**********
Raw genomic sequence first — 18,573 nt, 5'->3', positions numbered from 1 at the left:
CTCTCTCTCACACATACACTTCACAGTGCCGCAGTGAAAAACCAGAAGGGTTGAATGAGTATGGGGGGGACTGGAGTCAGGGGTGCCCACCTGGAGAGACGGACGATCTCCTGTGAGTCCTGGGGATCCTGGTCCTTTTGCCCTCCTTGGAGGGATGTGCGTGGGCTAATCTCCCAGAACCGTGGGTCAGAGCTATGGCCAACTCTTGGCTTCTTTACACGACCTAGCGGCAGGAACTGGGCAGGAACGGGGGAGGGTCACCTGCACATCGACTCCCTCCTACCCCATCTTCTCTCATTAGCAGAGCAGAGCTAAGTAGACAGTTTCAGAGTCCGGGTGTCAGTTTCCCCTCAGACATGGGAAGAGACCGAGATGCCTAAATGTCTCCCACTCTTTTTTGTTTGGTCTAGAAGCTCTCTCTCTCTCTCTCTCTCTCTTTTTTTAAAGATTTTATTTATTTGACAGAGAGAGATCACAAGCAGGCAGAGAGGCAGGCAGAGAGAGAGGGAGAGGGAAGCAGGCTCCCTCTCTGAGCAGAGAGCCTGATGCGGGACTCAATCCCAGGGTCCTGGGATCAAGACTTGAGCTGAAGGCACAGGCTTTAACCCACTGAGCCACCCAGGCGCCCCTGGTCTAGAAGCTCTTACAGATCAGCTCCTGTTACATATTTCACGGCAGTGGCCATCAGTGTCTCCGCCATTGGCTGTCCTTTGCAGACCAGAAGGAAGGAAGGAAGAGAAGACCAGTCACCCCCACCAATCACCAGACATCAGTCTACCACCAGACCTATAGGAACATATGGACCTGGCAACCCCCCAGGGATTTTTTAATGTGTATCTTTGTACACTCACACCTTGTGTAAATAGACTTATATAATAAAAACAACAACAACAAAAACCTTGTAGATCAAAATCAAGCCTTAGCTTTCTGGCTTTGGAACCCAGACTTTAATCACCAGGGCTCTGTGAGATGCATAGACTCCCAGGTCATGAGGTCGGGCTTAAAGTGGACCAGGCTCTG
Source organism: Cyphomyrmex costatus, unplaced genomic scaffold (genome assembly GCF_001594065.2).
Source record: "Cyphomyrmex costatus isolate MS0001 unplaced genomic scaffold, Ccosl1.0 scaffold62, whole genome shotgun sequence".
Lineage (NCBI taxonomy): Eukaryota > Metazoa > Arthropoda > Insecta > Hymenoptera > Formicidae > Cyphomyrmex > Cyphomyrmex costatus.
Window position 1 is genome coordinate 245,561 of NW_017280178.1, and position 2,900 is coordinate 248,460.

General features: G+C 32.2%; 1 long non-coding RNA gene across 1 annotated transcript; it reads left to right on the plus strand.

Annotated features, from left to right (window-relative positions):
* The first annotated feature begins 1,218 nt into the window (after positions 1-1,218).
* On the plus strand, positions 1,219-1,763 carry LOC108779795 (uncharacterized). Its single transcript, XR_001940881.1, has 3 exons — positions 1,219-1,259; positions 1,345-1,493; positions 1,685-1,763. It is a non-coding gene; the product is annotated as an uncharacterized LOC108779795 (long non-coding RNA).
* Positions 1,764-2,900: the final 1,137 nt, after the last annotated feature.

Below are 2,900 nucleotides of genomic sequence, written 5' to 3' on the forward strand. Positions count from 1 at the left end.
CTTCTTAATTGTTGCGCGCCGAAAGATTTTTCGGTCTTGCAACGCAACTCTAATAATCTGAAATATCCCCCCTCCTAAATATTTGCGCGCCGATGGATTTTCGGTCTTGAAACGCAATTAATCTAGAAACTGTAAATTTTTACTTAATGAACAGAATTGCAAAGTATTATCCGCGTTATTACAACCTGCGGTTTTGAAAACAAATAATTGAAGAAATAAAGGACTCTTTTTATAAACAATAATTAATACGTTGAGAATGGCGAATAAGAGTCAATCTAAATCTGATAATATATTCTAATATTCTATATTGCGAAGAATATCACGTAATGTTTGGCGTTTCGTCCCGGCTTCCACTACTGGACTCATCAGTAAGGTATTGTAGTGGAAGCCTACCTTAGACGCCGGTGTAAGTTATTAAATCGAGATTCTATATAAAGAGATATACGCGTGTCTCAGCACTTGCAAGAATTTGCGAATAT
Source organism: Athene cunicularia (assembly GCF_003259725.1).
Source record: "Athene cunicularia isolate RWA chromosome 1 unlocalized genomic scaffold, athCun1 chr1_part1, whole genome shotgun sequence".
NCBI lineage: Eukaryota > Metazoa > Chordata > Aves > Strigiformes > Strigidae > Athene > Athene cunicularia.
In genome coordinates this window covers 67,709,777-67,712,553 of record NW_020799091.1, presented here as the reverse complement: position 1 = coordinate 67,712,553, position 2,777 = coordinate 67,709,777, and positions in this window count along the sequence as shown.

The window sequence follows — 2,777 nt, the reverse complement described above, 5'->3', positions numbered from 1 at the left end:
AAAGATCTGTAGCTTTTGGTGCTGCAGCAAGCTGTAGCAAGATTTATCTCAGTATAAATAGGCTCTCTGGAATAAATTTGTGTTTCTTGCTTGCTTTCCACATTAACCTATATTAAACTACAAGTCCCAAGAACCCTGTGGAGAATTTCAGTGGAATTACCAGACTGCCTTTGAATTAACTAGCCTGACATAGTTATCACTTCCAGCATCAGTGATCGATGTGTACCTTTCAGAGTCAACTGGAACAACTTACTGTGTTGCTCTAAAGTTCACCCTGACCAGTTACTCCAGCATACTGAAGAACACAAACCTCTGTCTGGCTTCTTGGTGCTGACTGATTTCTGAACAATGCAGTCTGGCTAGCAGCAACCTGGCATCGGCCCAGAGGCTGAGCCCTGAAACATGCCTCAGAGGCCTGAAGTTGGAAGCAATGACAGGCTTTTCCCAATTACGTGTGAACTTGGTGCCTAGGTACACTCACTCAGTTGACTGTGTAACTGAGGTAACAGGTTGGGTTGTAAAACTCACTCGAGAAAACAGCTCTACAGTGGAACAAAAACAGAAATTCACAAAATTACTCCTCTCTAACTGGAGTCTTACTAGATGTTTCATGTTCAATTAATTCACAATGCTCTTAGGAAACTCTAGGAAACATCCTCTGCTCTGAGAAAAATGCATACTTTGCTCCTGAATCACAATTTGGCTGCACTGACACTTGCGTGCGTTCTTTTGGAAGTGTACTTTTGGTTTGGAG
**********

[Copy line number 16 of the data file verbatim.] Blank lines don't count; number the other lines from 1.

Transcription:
NCBI lineage: Eukaryota > Metazoa > Chordata > Aves > Strigiformes > Strigidae > Athene > Athene cunicularia.